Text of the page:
Professor Emeritus of Sociology
Steven Vallas is Professor of Sociology at Northeastern University in Boston. Most of his research is concerned with the transformation of work, struggles over new technologies, and responses to the demands of the new economy. His books and articles have appeared in all the usual places. He is currently at work on an NSF-funded study of the algorithmic workplace, focusing on ride hailing, home maintenance, courier, and caregiving platforms. He is also conducting research on logistics workers, focusing on Amazon workers in particular. He teaches in the sociology of work and on contemporary sociological theory.
International Francqui Chair in the Social Sciences, KU Leuven (Belgium). 2017-2018
Schor, Juliet B. and S.P. Vallas. Forthcoming, 2021. “The Sharing Economy: Rhetoric and Reality.” Annual Review of Sociology 47.
Vallas, S.P. and Juliet B. Schor. 2020. “What Do Platforms Do? Understanding the Gig Economy.” Annual Review of Sociology 46: 273–294.
Doerflinger, Nadja, Valeria Pulignano and S. P. Vallas. 2020. “Production Regimes and Class Compromise Among European Warehouse Workers.” Work and Occupations. July 2020. doi:10.1177/0730888420941556
Vallas, S.P. 2019. “Platform Capitalism: What’s at Stake for Workers?” New Labor Forum 28, 1 (January): 48-59.
Vallas, S. P. and Angele Christin. 2018. “Work and Identity in an Era of Precarious Employment: How Workers Respond to ‘Personal Branding’ Discourse.” Work and Occupations 45, 1 (February): 3-37.
Kalleberg, Arne L. and Steven P. Vallas. 2018. “Precarious Work: Theory, Research, and Politics.” Pp. 1-30 in Kalleberg and Vallas, eds., Precarious Work: Causes, Characteristics, and Consequences. Research in the Sociology of Work, v. 31. Binkley UK: Emerald.
Related Schools & Departments
Rutgers University, 1983
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Sociology of Work and Employment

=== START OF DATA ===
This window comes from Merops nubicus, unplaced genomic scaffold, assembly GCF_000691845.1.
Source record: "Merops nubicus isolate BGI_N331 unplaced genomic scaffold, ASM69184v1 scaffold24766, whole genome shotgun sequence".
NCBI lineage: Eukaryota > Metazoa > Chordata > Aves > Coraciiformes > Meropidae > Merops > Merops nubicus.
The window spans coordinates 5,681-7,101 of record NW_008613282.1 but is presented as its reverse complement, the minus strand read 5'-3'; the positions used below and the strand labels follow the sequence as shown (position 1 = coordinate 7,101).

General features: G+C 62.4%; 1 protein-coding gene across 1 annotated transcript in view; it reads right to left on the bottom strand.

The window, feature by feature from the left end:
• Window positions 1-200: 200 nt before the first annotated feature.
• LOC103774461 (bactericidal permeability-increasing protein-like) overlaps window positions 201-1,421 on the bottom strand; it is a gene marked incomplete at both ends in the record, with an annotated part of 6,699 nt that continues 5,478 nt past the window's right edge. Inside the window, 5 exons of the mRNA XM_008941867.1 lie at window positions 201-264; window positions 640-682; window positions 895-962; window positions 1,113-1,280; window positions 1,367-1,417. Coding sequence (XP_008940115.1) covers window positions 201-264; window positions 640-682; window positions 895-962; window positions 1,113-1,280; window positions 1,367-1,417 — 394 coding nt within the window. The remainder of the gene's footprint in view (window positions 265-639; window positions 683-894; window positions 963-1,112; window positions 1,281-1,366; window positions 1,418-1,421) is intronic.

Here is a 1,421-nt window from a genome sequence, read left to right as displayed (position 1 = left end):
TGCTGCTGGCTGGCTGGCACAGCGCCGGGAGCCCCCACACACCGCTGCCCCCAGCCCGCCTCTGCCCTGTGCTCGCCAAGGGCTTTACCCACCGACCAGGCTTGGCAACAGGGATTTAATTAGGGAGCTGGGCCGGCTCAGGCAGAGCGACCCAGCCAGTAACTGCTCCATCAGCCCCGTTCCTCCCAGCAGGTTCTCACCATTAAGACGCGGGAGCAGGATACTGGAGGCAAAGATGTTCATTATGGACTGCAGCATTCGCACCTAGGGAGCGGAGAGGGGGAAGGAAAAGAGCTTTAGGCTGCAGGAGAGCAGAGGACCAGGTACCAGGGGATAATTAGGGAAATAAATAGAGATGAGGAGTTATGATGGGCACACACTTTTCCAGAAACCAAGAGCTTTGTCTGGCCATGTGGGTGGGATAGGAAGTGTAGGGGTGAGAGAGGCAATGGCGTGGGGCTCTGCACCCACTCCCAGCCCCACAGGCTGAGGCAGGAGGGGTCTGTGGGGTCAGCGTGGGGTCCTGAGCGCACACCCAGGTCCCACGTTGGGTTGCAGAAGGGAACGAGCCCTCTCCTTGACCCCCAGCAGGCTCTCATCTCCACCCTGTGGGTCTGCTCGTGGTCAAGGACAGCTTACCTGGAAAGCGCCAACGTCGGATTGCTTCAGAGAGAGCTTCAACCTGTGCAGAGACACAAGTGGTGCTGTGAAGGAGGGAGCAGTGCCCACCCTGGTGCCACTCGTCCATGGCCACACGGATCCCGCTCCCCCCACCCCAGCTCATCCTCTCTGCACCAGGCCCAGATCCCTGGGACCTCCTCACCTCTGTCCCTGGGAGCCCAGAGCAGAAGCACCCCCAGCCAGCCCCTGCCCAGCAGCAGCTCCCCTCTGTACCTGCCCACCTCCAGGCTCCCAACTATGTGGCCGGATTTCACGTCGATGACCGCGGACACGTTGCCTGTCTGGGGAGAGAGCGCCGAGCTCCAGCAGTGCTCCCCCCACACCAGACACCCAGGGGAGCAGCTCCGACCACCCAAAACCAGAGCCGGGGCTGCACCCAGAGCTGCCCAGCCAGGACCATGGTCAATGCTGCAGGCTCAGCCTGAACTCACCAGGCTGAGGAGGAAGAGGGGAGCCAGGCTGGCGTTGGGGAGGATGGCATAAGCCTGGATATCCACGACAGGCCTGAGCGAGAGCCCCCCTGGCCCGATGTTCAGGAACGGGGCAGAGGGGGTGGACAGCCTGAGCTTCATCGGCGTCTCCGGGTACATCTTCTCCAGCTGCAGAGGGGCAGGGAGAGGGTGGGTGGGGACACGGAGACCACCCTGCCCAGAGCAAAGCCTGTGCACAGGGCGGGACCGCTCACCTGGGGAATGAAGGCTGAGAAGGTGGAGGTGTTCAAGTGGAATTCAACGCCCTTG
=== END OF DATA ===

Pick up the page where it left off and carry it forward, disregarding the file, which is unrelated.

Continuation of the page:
Examines the ways in which work organizations powerfully shape individual and social life. Traces such influences with particular emphasis on how organizations differentially affect the distribution of job rewards across class, gender and racial/ethnic lines. Topics include the historical evolution of the management/worker relationship, job segregation by both race and gender, the impact of new technologies on social inequality, the relation between gender and professional careers, governmental efforts to ensure equal opportunity, and the impact of workplace transformation on racial and gender inequalities at work.
The Twenty-First Century Workplace
Analyzes the transformation of work since the advent of industrial capitalism. Emphasizes the organization and experience of work since World War II and the contemporary shifts underway in the wake of deindustrialization, the rise of service work, the emergence of the internet, the platform revolution, and the globalization of business organizations. Topics include the shifting nature of authority relations at work; changing forms of labor control; types of workplace culture in traditional and high-tech settings; and efforts to identify and reduce bias against women, minorities, and members of the LGBTQ community. Addresses dilemmas arising from the introduction of advanced technologies.
Introduction to Sociology
Explores diverse social phenomena, from how people try to look their best in face-to-face interactions; to how race, gender, and class shape identities and social conditions; to how industrial capitalism came to dominate the world. Offers students an opportunity to gain a grasp of key sociological theories and empirical research on topics such as social order, social conflict, and social change, as well as learn to identify social forces that shape human behavior, explain how these forces affect individuals and social groups, and make valid predictions about how they may shape future behavior or events.